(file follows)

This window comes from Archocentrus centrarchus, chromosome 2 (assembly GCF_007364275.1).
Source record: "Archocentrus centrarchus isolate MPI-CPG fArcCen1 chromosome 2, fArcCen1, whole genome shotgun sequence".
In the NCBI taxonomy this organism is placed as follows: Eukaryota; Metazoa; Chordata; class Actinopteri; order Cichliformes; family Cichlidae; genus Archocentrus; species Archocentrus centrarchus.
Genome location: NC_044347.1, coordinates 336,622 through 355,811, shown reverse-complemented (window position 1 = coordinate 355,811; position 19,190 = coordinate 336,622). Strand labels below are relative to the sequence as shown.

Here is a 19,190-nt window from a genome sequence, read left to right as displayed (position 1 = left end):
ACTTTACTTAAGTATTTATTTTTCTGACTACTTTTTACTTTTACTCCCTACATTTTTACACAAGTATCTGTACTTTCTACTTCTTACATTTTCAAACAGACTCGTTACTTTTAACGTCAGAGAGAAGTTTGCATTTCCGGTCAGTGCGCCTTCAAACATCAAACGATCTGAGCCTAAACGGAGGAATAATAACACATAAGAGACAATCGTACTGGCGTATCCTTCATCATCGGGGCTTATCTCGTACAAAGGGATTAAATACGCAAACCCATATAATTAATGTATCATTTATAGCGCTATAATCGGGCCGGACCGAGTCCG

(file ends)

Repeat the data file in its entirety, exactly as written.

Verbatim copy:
This window comes from Archocentrus centrarchus, chromosome 2 (assembly GCF_007364275.1).
Source record: "Archocentrus centrarchus isolate MPI-CPG fArcCen1 chromosome 2, fArcCen1, whole genome shotgun sequence".
In the NCBI taxonomy this organism is placed as follows: Eukaryota; Metazoa; Chordata; class Actinopteri; order Cichliformes; family Cichlidae; genus Archocentrus; species Archocentrus centrarchus.
Genome location: NC_044347.1, coordinates 336,622 through 355,811, shown reverse-complemented (window position 1 = coordinate 355,811; position 19,190 = coordinate 336,622). Strand labels below are relative to the sequence as shown.

Here is a 19,190-nt window from a genome sequence, read left to right as displayed (position 1 = left end):
ACTTTACTTAAGTATTTATTTTTCTGACTACTTTTTACTTTTACTCCCTACATTTTTACACAAGTATCTGTACTTTCTACTTCTTACATTTTCAAACAGACTCGTTACTTTTAACGTCAGAGAGAAGTTTGCATTTCCGGTCAGTGCGCCTTCAAACATCAAACGATCTGAGCCTAAACGGAGGAATAATAACACATAAGAGACAATCGTACTGGCGTATCCTTCATCATCGGGGCTTATCTCGTACAAAGGGATTAAATACGCAAACCCATATAATTAATGTATCATTTATAGCGCTATAATCGGGCCGGACCGAGTCCG